Honor and influence

December 4, 2013

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Today is my dad’s birthday. If he were alive, he would be 89 years old. Sadly, he passed away at the young age of 48. He served in World War II honorably, enlisting when he was 17. Well, he lied about his age to go into the military, but for an honorable reason. He lived his life honorably, and as a band director, he taught many young people who still remember and revere him. How do I know? Because many have reached out to me over the years to share stories about how he influenced them. He took a personal interest in each child he taught and strived to help them achieve their potential. In some cases, he was the major positive influence in their lives.

In my years covering metal fabricating, I’ve seen others who remind me of my dad in how they relate to and care for the young people they teach and mentor. Welding instructor Marty Rice is one of them.

Throughout the years, Marty has e-mailed me accounts of his students’ achievements, whether they be serving in the military, as Marty did honorably in Vietnam; winning awards in welding competitions; or landing a good job in welding.

A few weeks ago, he sent me a write-up that appeared in his local and school newspaper. I’m sharing it with you. Perhaps it will inspire you to use your influence honorably or remember those you have encountered along the way who have done so.

“Lewisville I.S.D. welding instructor, Marty Rice, has a lot of what he calls ‘million dollar moments.’ He explains them as e-mails, phone calls, and visits from his many successful students, as well as watching current students learn ‘the last of the great industrial trades.’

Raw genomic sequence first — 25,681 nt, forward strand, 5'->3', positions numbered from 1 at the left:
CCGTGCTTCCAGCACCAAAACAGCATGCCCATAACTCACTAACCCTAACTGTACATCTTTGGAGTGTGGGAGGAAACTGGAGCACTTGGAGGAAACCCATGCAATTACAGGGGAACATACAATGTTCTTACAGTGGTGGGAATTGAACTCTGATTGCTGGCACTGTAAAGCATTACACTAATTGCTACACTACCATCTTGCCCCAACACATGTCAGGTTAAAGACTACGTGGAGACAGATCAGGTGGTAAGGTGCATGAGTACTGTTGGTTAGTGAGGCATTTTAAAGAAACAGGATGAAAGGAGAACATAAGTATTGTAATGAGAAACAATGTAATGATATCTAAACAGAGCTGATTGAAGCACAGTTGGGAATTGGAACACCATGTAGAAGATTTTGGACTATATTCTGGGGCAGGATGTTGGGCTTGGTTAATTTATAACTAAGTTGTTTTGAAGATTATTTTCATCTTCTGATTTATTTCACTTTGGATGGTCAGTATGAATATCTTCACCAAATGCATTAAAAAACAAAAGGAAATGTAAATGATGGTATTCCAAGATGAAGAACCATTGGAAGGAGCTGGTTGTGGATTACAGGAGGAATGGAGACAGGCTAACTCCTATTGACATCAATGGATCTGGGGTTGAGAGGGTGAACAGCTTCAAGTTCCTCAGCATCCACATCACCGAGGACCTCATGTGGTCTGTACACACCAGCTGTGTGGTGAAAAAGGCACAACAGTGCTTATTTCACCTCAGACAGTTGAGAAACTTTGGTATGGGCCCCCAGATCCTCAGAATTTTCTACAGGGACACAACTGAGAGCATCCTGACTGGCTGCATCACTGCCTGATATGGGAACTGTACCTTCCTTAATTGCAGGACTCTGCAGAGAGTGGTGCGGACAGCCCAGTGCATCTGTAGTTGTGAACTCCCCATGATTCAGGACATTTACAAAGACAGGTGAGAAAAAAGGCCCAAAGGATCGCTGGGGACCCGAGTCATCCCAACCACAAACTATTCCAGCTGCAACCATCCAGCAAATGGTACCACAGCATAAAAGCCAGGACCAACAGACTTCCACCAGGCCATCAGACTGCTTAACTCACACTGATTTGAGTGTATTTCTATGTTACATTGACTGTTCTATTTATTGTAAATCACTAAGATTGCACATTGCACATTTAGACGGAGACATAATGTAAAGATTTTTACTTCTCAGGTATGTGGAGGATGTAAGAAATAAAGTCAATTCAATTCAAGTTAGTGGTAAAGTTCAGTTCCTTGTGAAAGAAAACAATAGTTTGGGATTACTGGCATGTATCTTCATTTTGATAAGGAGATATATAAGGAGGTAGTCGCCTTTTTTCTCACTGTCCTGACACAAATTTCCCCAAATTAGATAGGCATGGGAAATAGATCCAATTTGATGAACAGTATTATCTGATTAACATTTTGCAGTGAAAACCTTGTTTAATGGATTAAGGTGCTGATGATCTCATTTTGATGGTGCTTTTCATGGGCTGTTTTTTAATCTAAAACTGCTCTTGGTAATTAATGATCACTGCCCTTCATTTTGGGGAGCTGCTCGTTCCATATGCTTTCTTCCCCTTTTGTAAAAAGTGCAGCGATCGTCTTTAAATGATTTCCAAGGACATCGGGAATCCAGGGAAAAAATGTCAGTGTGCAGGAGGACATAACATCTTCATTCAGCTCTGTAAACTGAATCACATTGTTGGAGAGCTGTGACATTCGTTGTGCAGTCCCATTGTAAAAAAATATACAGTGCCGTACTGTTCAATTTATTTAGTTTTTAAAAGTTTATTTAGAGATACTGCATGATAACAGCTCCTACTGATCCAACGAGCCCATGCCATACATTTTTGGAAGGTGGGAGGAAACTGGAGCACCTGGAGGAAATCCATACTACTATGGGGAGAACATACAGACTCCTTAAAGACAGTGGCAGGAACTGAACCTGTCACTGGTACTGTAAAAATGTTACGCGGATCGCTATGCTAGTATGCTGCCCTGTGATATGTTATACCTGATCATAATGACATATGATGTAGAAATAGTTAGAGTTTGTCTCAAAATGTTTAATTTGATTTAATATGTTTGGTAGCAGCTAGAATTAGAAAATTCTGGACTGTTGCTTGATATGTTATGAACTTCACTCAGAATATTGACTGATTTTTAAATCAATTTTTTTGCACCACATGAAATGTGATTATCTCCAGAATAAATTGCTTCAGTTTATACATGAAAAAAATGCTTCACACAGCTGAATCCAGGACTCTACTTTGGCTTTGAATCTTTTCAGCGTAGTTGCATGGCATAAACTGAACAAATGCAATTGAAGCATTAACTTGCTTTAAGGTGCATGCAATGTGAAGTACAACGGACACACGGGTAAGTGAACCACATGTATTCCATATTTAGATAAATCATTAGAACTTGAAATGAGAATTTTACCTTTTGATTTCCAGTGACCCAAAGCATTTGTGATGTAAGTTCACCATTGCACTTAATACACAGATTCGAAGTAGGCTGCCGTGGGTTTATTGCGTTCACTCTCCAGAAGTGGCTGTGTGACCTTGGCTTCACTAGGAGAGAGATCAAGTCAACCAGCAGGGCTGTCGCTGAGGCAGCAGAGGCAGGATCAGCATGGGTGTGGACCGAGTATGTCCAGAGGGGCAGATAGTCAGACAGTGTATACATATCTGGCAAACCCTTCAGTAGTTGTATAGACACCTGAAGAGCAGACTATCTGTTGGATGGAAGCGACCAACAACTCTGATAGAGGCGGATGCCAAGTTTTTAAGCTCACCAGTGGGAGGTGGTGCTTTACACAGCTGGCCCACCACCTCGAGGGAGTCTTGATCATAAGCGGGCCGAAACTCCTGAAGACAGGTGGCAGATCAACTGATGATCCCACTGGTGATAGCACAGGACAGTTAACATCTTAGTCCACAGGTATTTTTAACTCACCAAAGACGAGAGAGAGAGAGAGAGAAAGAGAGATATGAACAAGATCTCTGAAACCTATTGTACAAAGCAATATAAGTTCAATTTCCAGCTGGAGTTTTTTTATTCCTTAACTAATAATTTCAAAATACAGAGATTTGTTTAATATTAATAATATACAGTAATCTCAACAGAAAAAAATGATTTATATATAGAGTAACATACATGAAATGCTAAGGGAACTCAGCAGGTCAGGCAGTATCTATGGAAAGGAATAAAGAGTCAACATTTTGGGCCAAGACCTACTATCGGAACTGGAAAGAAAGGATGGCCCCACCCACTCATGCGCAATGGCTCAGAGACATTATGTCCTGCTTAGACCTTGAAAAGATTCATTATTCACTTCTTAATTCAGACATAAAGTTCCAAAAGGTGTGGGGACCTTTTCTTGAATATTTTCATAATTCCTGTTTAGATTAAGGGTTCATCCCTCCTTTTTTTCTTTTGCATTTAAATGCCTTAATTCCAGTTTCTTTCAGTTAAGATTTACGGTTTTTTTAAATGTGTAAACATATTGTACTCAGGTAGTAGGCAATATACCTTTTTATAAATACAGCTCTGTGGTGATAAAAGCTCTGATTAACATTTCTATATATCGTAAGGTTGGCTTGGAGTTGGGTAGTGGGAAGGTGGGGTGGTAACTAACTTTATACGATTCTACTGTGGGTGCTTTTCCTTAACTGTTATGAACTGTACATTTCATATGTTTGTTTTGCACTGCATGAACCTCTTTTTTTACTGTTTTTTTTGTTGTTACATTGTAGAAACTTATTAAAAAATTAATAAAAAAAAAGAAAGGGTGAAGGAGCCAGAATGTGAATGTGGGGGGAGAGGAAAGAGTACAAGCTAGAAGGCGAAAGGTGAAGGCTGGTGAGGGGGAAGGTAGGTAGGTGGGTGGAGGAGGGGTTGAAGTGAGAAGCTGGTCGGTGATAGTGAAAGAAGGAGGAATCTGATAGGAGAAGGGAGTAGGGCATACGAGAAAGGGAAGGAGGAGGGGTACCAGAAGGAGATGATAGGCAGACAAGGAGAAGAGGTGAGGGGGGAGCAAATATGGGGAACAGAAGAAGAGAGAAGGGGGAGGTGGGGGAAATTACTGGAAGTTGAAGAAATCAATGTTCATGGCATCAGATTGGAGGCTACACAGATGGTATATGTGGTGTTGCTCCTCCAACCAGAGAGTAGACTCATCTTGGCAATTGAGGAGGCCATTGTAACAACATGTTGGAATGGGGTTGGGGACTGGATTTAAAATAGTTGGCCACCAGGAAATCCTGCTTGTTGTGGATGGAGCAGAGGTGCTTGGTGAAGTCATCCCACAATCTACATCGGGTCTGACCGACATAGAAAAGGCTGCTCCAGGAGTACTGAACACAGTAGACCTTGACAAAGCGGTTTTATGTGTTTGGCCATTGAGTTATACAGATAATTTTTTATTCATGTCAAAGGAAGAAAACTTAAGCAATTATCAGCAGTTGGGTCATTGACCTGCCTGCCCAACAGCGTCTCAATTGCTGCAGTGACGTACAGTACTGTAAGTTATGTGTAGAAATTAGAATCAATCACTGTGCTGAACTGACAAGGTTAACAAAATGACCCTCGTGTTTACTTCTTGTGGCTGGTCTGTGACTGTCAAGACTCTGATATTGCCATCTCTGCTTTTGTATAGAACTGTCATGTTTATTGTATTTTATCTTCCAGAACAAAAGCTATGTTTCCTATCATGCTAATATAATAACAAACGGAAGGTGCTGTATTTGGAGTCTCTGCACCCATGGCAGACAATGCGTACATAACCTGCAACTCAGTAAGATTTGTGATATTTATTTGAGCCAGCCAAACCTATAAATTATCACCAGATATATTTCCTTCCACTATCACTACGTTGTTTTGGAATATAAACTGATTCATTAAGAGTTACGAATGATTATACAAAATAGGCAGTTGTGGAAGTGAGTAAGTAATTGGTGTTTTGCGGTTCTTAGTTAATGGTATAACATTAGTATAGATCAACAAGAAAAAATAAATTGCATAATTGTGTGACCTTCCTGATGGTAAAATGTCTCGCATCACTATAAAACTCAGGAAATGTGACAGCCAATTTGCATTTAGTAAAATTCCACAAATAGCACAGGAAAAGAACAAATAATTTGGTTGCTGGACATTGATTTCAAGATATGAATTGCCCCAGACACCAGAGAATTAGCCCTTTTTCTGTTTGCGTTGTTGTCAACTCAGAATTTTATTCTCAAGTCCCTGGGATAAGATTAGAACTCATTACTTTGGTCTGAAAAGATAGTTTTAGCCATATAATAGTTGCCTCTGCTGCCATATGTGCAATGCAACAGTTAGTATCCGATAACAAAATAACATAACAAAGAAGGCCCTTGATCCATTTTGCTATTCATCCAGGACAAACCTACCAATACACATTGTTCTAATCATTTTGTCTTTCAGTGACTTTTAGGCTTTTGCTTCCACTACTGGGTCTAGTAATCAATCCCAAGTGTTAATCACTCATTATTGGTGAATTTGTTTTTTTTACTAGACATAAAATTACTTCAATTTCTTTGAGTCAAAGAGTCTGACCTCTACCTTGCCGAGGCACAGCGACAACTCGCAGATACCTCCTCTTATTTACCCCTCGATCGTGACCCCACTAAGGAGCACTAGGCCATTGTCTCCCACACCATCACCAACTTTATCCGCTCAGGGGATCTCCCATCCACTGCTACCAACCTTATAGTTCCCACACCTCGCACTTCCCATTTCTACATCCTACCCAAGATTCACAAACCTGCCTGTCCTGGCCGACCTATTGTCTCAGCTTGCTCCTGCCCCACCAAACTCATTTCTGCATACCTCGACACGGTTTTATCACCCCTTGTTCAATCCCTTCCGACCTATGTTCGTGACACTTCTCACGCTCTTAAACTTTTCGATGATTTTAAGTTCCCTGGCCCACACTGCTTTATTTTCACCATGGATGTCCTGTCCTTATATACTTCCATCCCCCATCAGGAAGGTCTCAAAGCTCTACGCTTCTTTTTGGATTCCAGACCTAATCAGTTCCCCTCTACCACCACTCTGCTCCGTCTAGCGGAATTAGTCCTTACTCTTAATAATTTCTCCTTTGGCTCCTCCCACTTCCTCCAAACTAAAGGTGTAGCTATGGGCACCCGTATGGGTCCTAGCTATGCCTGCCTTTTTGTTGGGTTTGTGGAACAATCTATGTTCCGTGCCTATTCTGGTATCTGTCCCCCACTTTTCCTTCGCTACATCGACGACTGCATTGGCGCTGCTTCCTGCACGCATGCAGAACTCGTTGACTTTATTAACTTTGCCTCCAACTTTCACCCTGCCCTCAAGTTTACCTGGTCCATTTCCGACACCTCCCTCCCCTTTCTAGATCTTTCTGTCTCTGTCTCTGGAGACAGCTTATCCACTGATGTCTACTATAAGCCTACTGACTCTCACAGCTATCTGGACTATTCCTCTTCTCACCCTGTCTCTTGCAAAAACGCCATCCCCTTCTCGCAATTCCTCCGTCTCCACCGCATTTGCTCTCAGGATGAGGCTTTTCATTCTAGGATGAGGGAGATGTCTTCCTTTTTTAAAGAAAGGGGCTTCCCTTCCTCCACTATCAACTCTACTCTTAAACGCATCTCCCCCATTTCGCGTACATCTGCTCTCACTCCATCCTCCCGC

“’I am richer than any millionaire could hope to be,’ Rice said, especially citing his ex-students in the military who have taken time to visit while back from deployments in Iraq and Afghanistan. ‘As an army veteran, I know how important leave time is, and it’s very humbling.’

“Besides winning local, state, and national contests with both male and female welders, Rice is more concerned with teaching his students about honor than anything else. On November 9th Rice visited his former student Nelson Dockery, who is working at a shipyard on the east coast.

“’He was one of the welders who worked on the USS Gerald R. Ford Aircraft Carrier and invited me to its christening,’ Rice said. ‘It was absolutely amazing!’

“Rice is no stranger to the area having seen his son’s ship come back from an African deployment at Naval Amphibious Base, Little Creek, and visiting him at the Norfolk Navy Base. On his son’s second deployment as a ‘Sand Sailor’ he bumped into one of his dad’s former students.

“’He was working with the Army, and my ex-student was departing from his second tour in Iraq. They had met years before and it gave new meaning to it’s a small world,’ Rice said.

“Several of Rice’s ex’s have been based at Norfolk, and one was just chosen to attend the Naval Academy.

“’Working for Lewisville I.S.D. has been very rewarding. From the school board, superintendents, principals and support staff, I couldn’t have asked for a better group to work with,” Rice said. “They have not only supported me but also put up with my crazy, unorthodox ways. I couldn’t have done it without them.’

“Rice has been with the district for twenty years and is an honorary member of Iron Workers Local No. 263, an advisory board member for Eastfield College and is a contributing author for http://www.thefabricator.com/author/marty-rice.”

That’s Marty, my dad, and other largely unknown people of honor and influence. Today, I’m thinking about my dad and how proud I am of him. If you have someone like this in your life, what don’t you take a moment to tell them how you feel about their influence on your life.

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